An African clinic providing targeted healthcare for men who have sex with men

Published: July 21, 2010

An African clinic providing targeted healthcare for men who have sex with men

K. Rebe1, G. De Swardt1, D. Pienaar2, H. Struthers1, J.A. McIntyre1

1ANOVA Health Institute, Health4Men, Cape Town, South Africa, 2Department of Health, HIV Directorate, Cape Town, South Africa

Issues: African men-who-have-sex-with-men (MSM) experience high levels of stigma and are difficult to target for healthcare. The Anova “Health4Men” programme, in partnership with the Western Cape Department of Health (DOH) and USAID/PEPFAR, has established a successful and well-utilised service delivering high-quality HIV and sexually transmitted infection (STI) healthcare to MSM in Cape Town, South Africa.
Description: The “Ivan Toms Centre for Men’s Health”, is located in a DOH community-based, primary-healthcare institution. It is promoted as a men’s health clinic incorporating MSM expertise, providing a free service to clients with DOH-supplied medications, including anti-retrovirals (ART).
The service provides HIV and STI testing, monitoring and treatment. Mental health services, prevention messages, condom and lubricant distribution and MSM-targeted literature are provided. Education, technical assistance and MSM-targeted materials are offered to other healthcare providers with MSM clients. Outreach ambassadors provide community-level education and recruitment activities.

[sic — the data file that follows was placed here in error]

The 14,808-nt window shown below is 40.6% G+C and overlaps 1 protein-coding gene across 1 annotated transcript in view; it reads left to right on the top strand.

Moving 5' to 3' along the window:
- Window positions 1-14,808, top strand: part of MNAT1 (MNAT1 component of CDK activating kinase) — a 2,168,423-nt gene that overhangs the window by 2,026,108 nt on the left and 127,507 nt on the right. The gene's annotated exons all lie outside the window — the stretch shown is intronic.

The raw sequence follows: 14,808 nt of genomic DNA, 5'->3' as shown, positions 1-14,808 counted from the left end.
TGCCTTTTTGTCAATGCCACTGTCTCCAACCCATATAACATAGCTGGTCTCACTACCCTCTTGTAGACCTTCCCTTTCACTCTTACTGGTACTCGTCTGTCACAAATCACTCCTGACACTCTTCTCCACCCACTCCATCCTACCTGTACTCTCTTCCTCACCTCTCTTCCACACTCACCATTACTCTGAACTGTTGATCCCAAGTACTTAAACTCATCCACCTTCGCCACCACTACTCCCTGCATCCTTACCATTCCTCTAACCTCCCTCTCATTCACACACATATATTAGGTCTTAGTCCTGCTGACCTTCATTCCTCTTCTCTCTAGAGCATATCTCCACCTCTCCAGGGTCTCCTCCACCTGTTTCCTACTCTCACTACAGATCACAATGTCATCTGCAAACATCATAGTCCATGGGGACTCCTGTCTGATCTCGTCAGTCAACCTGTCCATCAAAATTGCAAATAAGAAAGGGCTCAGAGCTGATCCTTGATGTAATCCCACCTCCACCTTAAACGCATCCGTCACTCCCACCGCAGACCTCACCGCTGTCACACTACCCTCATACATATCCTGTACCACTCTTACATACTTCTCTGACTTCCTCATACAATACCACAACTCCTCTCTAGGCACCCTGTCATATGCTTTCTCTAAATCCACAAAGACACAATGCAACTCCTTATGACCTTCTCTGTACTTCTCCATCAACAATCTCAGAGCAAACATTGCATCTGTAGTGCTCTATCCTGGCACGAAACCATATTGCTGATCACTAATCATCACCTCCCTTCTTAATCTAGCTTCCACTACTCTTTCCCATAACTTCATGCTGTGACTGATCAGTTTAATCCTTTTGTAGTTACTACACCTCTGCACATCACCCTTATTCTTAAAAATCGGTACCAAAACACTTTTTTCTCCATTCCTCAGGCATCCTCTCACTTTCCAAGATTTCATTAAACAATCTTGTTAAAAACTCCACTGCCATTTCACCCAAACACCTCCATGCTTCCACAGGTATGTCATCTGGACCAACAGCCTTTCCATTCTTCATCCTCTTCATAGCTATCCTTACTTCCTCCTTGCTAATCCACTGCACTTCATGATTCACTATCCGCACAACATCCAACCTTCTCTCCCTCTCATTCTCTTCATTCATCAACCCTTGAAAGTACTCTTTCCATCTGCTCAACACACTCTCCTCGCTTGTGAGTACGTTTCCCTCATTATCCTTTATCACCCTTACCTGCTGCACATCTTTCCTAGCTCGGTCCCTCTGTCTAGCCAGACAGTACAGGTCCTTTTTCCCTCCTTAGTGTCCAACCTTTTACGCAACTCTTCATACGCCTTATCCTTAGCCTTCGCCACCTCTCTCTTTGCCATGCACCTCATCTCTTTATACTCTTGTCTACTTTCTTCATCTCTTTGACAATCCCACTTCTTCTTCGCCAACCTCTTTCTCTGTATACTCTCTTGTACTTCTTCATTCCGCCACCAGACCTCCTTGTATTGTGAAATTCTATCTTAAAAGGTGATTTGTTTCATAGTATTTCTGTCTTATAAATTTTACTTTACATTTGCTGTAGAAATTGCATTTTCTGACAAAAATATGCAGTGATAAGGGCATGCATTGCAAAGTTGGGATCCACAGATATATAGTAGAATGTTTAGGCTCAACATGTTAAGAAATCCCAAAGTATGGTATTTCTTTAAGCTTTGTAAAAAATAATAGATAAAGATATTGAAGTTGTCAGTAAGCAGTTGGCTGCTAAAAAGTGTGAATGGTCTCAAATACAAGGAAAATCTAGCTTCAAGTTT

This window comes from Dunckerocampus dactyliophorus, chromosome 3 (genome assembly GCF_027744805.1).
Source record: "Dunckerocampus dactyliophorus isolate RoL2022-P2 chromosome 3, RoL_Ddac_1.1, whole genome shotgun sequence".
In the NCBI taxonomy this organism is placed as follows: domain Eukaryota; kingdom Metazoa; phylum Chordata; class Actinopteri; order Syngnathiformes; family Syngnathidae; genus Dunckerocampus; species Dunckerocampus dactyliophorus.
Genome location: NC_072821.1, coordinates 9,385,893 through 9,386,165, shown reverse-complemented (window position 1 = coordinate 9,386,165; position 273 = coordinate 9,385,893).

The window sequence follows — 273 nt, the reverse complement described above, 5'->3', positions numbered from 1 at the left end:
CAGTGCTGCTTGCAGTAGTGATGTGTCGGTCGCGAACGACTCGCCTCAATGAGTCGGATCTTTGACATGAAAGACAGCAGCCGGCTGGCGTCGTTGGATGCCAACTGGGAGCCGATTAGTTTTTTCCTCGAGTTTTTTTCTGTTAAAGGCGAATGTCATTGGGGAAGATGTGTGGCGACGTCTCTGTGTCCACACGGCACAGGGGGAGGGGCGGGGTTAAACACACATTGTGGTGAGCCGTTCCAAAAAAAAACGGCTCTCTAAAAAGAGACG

1199 clients utilised the service in the first year of operation. The median age is 29 years (15-76); patients are from all socio-economic backgrounds and races. The service has performed 939 HIV tests with 8.4% positive. A total of 446 clients are HIV-positive (79 new diagnoses and 367 transferred-in positive). 249 (55.8%) are on ART, with a median CD4 count at initiation of 178 cells/mm3 (2-355). 114 of 700 (16%) VDRL tests were positive for syphilis.
Lessons learned: We have developed and implemented the first state-sector clinic in Africa providing dedicated medical and psychosocial care for MSM, demonstrating that government health services can provide effective healthcare for African MSM. Retention in care is high at 90% at one year and the programme has achieved high visibility and acceptability across a wide geographic area of urban and peri-urban Cape Town.
Next steps: Replicating this model would increase health services for MSM across Africa but requires political will and community acceptance.

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